January 11, 2013 At No. 6, Hilary Mantel's Bring Up The Bodies depicts the fall of Anne Boleyn.
January 11, 2013 Death Comes To Pemberley, P.D. James' whodunit sequel to a Jane Austen classic, appears at No. 10.
January 10, 2013 Will Self's latest book, Umbrella, is a complex and brilliant novel set in a North London psychiatric hospital. Reviewer Annalisa Quinn says it shines a light onto 20th century psychiatry with inventive and dazzling prose.
January 9, 2013 Susanna Sonnenberg's life has been full of interesting women, and in a new memoir she tells their stories. Reviewer Meg Wolitzer says that She Matters: A Life in Friendships is a beautifully written book about the bonds, and the boundary issues, between women.
January 9, 2013 Alan Cheuse reviews a new collection of novellas by Jim Harrison, whom he calls "the reigning master of the form." Harrison, author of Legends of the Fall, is back with his sixth book of novellas, focusing on men in different stages of life.
January 9, 2013 Blanco, a first-generation Cuban-American, says he identifies with the theme of the inauguration: Our People, Our Future. He is the fifth poet to take part in a U.S. presidential inauguration, and also the youngest. He says being selected was a "great honor."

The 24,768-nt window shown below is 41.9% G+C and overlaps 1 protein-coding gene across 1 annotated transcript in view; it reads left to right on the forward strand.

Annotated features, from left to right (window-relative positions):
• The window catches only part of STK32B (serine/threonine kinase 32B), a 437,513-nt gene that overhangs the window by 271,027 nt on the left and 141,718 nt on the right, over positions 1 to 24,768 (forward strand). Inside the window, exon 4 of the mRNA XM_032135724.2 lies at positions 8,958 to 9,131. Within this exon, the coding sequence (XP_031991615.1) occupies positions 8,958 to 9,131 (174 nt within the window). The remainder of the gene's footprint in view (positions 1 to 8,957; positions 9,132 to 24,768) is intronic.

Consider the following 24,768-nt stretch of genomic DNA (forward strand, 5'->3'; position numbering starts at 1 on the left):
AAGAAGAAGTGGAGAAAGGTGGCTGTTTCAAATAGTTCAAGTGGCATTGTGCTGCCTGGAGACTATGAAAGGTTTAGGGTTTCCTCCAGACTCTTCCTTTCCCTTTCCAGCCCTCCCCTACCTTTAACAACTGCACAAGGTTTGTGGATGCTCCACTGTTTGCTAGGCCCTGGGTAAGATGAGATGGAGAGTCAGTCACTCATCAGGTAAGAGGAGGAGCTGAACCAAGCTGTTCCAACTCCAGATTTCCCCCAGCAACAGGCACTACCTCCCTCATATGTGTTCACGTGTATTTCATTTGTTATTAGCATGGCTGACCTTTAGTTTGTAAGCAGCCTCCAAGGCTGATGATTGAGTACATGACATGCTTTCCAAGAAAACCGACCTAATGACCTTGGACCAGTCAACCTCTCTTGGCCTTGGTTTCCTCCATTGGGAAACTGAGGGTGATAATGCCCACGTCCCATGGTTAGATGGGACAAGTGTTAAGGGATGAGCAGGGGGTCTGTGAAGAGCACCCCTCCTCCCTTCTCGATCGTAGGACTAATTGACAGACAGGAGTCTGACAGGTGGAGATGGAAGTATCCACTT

January 9, 2013 Tales of Machiavellian office politics are all the rage in China, where "bureaucracy lit" is flying off bookstore shelves. The books are read as both entertainment and as how-to guides for aspiring civil servants. Pioneers of the genre offer a path to success in China's corridors of power.
January 8, 2013 In a new book, Civil War historian Bruce Levine says that from the destruction of the South emerged an entirely new country, making the Civil War equivalent to a second American Revolution. Integral to the Union's victory, he says, were the nearly 200,000 black soldiers who enlisted.
January 8, 2013 In his new collection, Tenth of December, short-story master George Saunders' quirky blend of dystopian fiction and dark satire is tempered by a new gravity. Critic Michael Schaub calls the book Saunders' best yet, filled with stories that are "as weird, scary and devastating as America itself."